When I was studying Creative Writing, I liked to introduce myself as the victim of a happy childhood. I was only 21 when I jumped in and decided to commit to writing at least one poem a week, teaching first year college students, and delving in to my inner life. I was a beginner then--intrigued, lonely, and often desperate for the next achievement, bit of excitement, or bend in the road.
Others seemed to have much more juicy writing material than I did. They had travelled, some had families, and many came from interesting, richly diverse, and sometimes painful, backgrounds. They had read all of Chaucer, The Odyssey, and studied Latin. They struck me as rich in material, and I wasn't sure I had much of a story to tell.
I now know that every childhood story gets a bit more complicated with time. For every lucky break I've gotten in my personal life (ideal mate, two healthy kids) and career (string of ifulfilling jobs), I've also had to face some serious "clean pain" - the kind that hurts right to the core, the kind that made me not want to get out of bed in the morning. I lost a few people that I couldn't imagine the world without. I worked my tail off at a job that took everything I would give, and one day they let me go, just like that.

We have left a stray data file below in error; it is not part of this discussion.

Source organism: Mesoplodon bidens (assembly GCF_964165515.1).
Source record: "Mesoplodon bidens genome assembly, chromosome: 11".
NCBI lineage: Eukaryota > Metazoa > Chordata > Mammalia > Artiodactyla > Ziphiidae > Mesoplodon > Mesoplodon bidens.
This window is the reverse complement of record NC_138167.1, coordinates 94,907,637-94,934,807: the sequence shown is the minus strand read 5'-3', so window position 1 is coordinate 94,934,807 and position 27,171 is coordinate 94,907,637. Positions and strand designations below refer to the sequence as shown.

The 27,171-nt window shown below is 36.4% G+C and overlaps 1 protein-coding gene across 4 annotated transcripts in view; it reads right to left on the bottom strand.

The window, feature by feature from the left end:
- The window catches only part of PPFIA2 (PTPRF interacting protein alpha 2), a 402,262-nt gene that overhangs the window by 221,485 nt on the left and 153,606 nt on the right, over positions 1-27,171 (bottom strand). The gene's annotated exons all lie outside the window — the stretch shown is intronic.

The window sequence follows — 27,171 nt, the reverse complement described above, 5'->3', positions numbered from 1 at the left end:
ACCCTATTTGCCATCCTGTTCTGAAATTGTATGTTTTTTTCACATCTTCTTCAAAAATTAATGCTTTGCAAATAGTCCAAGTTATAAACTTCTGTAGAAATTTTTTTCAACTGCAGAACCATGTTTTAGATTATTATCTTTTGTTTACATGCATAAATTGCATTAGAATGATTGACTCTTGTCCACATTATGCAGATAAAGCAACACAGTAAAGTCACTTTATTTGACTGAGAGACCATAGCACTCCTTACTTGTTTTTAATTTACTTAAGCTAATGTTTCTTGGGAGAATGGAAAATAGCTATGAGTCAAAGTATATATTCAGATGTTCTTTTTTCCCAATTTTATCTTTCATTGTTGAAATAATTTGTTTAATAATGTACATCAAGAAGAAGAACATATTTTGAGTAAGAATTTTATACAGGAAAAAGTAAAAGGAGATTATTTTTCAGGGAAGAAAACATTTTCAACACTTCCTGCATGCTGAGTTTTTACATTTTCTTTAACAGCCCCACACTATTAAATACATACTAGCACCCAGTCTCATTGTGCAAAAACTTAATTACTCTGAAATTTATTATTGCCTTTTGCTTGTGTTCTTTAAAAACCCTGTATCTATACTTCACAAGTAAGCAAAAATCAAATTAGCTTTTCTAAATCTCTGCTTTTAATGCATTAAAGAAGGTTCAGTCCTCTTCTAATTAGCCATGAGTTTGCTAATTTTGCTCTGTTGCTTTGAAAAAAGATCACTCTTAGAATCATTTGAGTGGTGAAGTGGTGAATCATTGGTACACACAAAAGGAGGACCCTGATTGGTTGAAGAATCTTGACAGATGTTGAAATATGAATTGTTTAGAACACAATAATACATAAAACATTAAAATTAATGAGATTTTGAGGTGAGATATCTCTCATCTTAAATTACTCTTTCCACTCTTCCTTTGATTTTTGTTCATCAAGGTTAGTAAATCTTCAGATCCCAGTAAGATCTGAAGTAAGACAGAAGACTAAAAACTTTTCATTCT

For me, each period of clean pain--pain I didn't invent--has led me to a better place. In these difficulties, I found my strength. I grieved my loved ones fully and with intensity, then found a way to love my husband, children, sister, and mom, even more. I found a new and better career path, one that spoke to my independence, my grit, and my gifts, more than I could have imagined.
I'm Alissa Norton: BS, Human Development & Family Studies, MFA Poetry. 25 years' experience in corporate, small business, nonprofit, education. Proud mom of two teens, professional video producer, creative dabbler, gardener, outdoor enthusiast. In training at the Martha Beck Institute for Life Coaching.